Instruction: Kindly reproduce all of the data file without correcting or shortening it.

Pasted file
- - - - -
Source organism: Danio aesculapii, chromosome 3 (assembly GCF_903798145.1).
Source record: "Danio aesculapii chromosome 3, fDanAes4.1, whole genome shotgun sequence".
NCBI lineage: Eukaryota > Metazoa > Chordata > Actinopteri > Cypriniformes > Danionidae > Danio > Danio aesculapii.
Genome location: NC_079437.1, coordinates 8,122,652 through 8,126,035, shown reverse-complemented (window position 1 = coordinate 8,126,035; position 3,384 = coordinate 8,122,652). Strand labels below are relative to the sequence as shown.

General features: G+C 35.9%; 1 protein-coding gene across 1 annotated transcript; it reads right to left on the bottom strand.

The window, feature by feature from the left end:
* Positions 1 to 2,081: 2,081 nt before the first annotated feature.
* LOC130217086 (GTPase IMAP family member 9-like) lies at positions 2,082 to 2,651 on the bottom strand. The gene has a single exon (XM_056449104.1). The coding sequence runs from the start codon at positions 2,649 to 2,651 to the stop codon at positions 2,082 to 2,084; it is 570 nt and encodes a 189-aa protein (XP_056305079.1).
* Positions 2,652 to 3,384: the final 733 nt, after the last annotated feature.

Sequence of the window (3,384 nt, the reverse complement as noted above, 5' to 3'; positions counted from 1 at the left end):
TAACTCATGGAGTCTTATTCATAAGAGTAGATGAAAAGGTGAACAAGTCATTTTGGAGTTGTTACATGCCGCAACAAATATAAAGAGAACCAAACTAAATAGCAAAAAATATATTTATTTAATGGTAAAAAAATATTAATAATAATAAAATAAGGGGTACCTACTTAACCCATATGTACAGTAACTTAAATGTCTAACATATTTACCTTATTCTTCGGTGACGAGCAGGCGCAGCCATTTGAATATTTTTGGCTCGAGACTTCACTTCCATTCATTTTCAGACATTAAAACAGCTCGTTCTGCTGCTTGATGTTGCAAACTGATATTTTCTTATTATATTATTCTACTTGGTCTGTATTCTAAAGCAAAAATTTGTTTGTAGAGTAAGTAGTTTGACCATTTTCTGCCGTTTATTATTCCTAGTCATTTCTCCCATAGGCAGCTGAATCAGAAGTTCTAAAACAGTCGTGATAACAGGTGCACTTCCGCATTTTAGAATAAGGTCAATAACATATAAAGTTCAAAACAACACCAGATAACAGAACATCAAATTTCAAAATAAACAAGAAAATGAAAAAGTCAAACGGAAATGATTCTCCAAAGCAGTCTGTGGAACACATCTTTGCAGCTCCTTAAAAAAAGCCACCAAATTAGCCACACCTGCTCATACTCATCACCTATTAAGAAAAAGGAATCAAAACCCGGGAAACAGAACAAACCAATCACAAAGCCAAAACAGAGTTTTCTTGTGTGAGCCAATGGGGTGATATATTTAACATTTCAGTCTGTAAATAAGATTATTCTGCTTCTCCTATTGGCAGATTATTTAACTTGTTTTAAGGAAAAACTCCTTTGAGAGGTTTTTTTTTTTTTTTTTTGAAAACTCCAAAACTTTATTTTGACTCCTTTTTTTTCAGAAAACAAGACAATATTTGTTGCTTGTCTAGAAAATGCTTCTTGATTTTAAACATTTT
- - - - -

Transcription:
Source organism: Danio aesculapii, chromosome 3 (assembly GCF_903798145.1).
Source record: "Danio aesculapii chromosome 3, fDanAes4.1, whole genome shotgun sequence".
NCBI lineage: Eukaryota > Metazoa > Chordata > Actinopteri > Cypriniformes > Danionidae > Danio > Danio aesculapii.
Genome location: NC_079437.1, coordinates 8,122,652 through 8,126,035, shown reverse-complemented (window position 1 = coordinate 8,126,035; position 3,384 = coordinate 8,122,652). Strand labels below are relative to the sequence as shown.

General features: G+C 35.9%; 1 protein-coding gene across 1 annotated transcript; it reads right to left on the bottom strand.

The window, feature by feature from the left end:
* Positions 1 to 2,081: 2,081 nt before the first annotated feature.
* LOC130217086 (GTPase IMAP family member 9-like) lies at positions 2,082 to 2,651 on the bottom strand. The gene has a single exon (XM_056449104.1). The coding sequence runs from the start codon at positions 2,649 to 2,651 to the stop codon at positions 2,082 to 2,084; it is 570 nt and encodes a 189-aa protein (XP_056305079.1).
* Positions 2,652 to 3,384: the final 733 nt, after the last annotated feature.

Sequence of the window (3,384 nt, the reverse complement as noted above, 5' to 3'; positions counted from 1 at the left end):
TAACTCATGGAGTCTTATTCATAAGAGTAGATGAAAAGGTGAACAAGTCATTTTGGAGTTGTTACATGCCGCAACAAATATAAAGAGAACCAAACTAAATAGCAAAAAATATATTTATTTAATGGTAAAAAAATATTAATAATAATAAAATAAGGGGTACCTACTTAACCCATATGTACAGTAACTTAAATGTCTAACATATTTACCTTATTCTTCGGTGACGAGCAGGCGCAGCCATTTGAATATTTTTGGCTCGAGACTTCACTTCCATTCATTTTCAGACATTAAAACAGCTCGTTCTGCTGCTTGATGTTGCAAACTGATATTTTCTTATTATATTATTCTACTTGGTCTGTATTCTAAAGCAAAAATTTGTTTGTAGAGTAAGTAGTTTGACCATTTTCTGCCGTTTATTATTCCTAGTCATTTCTCCCATAGGCAGCTGAATCAGAAGTTCTAAAACAGTCGTGATAACAGGTGCACTTCCGCATTTTAGAATAAGGTCAATAACATATAAAGTTCAAAACAACACCAGATAACAGAACATCAAATTTCAAAATAAACAAGAAAATGAAAAAGTCAAACGGAAATGATTCTCCAAAGCAGTCTGTGGAACACATCTTTGCAGCTCCTTAAAAAAAGCCACCAAATTAGCCACACCTGCTCATACTCATCACCTATTAAGAAAAAGGAATCAAAACCCGGGAAACAGAACAAACCAATCACAAAGCCAAAACAGAGTTTTCTTGTGTGAGCCAATGGGGTGATATATTTAACATTTCAGTCTGTAAATAAGATTATTCTGCTTCTCCTATTGGCAGATTATTTAACTTGTTTTAAGGAAAAACTCCTTTGAGAGGTTTTTTTTTTTTTTTTTTGAAAACTCCAAAACTTTATTTTGACTCCTTTTTTTTCAGAAAACAAGACAATATTTGTTGCTTGTCTAGAAAATGCTTCTTGATTTTAAACATTTT